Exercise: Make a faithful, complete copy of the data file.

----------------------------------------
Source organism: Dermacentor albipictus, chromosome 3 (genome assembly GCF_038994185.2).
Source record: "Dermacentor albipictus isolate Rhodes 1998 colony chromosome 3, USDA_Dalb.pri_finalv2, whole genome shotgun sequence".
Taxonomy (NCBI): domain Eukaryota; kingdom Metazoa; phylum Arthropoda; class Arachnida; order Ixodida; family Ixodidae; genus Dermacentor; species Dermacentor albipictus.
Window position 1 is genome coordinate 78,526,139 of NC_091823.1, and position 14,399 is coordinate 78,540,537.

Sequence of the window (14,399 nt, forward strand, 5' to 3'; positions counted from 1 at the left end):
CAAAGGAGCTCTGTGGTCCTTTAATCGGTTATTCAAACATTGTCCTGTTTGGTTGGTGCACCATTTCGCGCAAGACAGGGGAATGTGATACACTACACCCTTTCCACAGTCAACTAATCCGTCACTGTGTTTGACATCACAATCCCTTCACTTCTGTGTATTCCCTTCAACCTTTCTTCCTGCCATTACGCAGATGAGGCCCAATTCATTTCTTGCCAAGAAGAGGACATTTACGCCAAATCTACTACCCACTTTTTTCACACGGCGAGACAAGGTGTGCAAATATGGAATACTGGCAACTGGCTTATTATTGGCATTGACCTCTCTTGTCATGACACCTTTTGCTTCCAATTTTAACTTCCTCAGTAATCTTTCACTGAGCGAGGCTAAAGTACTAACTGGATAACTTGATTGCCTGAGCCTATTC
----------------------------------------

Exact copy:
Source organism: Dermacentor albipictus, chromosome 3 (genome assembly GCF_038994185.2).
Source record: "Dermacentor albipictus isolate Rhodes 1998 colony chromosome 3, USDA_Dalb.pri_finalv2, whole genome shotgun sequence".
Taxonomy (NCBI): domain Eukaryota; kingdom Metazoa; phylum Arthropoda; class Arachnida; order Ixodida; family Ixodidae; genus Dermacentor; species Dermacentor albipictus.
Window position 1 is genome coordinate 78,526,139 of NC_091823.1, and position 14,399 is coordinate 78,540,537.

Sequence of the window (14,399 nt, forward strand, 5' to 3'; positions counted from 1 at the left end):
CAAAGGAGCTCTGTGGTCCTTTAATCGGTTATTCAAACATTGTCCTGTTTGGTTGGTGCACCATTTCGCGCAAGACAGGGGAATGTGATACACTACACCCTTTCCACAGTCAACTAATCCGTCACTGTGTTTGACATCACAATCCCTTCACTTCTGTGTATTCCCTTCAACCTTTCTTCCTGCCATTACGCAGATGAGGCCCAATTCATTTCTTGCCAAGAAGAGGACATTTACGCCAAATCTACTACCCACTTTTTTCACACGGCGAGACAAGGTGTGCAAATATGGAATACTGGCAACTGGCTTATTATTGGCATTGACCTCTCTTGTCATGACACCTTTTGCTTCCAATTTTAACTTCCTCAGTAATCTTTCACTGAGCGAGGCTAAAGTACTAACTGGATAACTTGATTGCCTGAGCCTATTC